However, there is much work to be done before a culture of security well and truly takes hold. A survey conducted by IDC/Bull in 2002 with the IT Divisions of 250 European companies showed that security was not yet a strategic consideration for two out of three companies. A more recent survey from September 2003 conducted by Watchfire and IBM Global Services shows that 66% of companies surveyed used at least one web form that collected sensitive personal information without any protective encryption.
Still, try we must. Already, in January 2003, OECD countries agreed on an implementation plan for co-ordinated national online security policies and a survey of progress is now under way. Then in October 2003, at a global forum on information security and networks hosted by the Norwegian government in Oslo, governments and civil society participants explained how they are implementing the online security guidelines and educating their citizens, customers and the general public about best practice online, including campaigns aimed at parents and children. These are not talk shops, but a vital way of identifying problems and developing the culture of online security real people need.
The OECD has launched a Global Culture of Security web site as a resource to help users everywhere learn how to follow online security practices. The best defence against information system viruses, hackers and other online risks is to strengthen the network through improving behaviour. That means spreading good practices around.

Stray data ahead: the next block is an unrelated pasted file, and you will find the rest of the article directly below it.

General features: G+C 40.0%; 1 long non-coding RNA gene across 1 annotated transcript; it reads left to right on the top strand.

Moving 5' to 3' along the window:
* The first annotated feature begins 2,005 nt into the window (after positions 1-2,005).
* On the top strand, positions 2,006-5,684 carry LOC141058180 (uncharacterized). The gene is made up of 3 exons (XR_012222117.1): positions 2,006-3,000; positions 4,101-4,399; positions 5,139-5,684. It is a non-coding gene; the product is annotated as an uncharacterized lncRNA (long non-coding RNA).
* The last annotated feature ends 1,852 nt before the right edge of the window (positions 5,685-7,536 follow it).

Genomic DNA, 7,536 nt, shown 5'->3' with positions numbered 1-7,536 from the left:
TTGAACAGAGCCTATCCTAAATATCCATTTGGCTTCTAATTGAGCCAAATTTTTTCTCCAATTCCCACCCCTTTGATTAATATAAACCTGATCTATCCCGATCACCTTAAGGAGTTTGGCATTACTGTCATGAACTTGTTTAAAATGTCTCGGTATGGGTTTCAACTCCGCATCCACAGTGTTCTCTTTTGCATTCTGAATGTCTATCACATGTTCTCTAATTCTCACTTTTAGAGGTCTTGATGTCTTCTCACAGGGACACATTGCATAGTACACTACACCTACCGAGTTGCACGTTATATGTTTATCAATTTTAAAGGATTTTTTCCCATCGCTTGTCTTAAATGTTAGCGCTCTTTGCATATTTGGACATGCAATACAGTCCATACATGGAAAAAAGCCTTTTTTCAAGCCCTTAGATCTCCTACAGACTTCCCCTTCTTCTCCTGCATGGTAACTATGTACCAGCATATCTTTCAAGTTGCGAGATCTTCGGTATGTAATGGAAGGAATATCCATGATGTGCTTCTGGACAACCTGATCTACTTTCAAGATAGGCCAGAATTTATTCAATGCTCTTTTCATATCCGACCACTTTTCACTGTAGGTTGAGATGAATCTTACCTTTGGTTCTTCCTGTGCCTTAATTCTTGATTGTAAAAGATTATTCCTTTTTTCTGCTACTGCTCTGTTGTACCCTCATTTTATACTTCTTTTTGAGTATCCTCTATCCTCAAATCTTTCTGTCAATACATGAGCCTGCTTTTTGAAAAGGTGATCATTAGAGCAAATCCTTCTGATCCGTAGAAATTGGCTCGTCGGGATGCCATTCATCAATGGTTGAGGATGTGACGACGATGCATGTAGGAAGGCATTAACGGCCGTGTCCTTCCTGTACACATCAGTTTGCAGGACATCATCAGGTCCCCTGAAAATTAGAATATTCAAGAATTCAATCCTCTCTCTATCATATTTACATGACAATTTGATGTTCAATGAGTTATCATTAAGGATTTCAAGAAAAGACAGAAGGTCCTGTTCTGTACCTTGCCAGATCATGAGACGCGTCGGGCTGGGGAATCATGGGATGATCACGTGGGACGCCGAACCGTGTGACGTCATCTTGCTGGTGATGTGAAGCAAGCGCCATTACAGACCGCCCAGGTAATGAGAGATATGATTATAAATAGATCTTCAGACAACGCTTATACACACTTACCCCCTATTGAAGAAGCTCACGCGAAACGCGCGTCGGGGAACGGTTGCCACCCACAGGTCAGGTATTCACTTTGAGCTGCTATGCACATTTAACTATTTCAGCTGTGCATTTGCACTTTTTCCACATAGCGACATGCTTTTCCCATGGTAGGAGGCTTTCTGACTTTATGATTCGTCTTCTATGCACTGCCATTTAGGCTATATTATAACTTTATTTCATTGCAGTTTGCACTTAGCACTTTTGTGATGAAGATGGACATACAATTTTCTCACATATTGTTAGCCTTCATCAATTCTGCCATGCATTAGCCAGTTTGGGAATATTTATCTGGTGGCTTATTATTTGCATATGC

Computer Economics, Inc. (2003), “April 2003 – Worst Virus Season Ever?”, www.computereconomics.com/article.cfm?id=867
CERT Coordination Center at the Carnegie Mellon Software Engineering Institute (2003),CERT/CC Statistics 1988-2003, www.cert.org/stats/cert_stats.html
Deloitte Touche Tohmatsu (2003), 2003 Global Security Survey, www.deloitte.com/dtt/cda/doc/content/2003%20Global%20Security%20Survey.pdf
Getzinger, L., (2000), “Y2K Investments Were Sound, Industry Spokesmen Say”, Washington File, Office of International Information Programs, U.S. Department of State, http://usembassy-australia.state.gov/hyper/2000/0112/epf308.htm
OECD (2002), OECD Guidelines for the Security of Information Systems and Networks: Towards a Culture of Security, www.oecd.org/dataoecd/16/22/15582260.pdf
OECD (2003), Implementation Plan for the OECD Guidelines for the Security of Information Systems and Networks www.olis.oecd.org/olis/2002doc.nsf/LinkTo/dsti-iccp-reg(2002)6-final
Watchfire and IBM (2003), The State of Online Financial Services, www.watchfire.com
©OECD Observer No 240/241, December 2003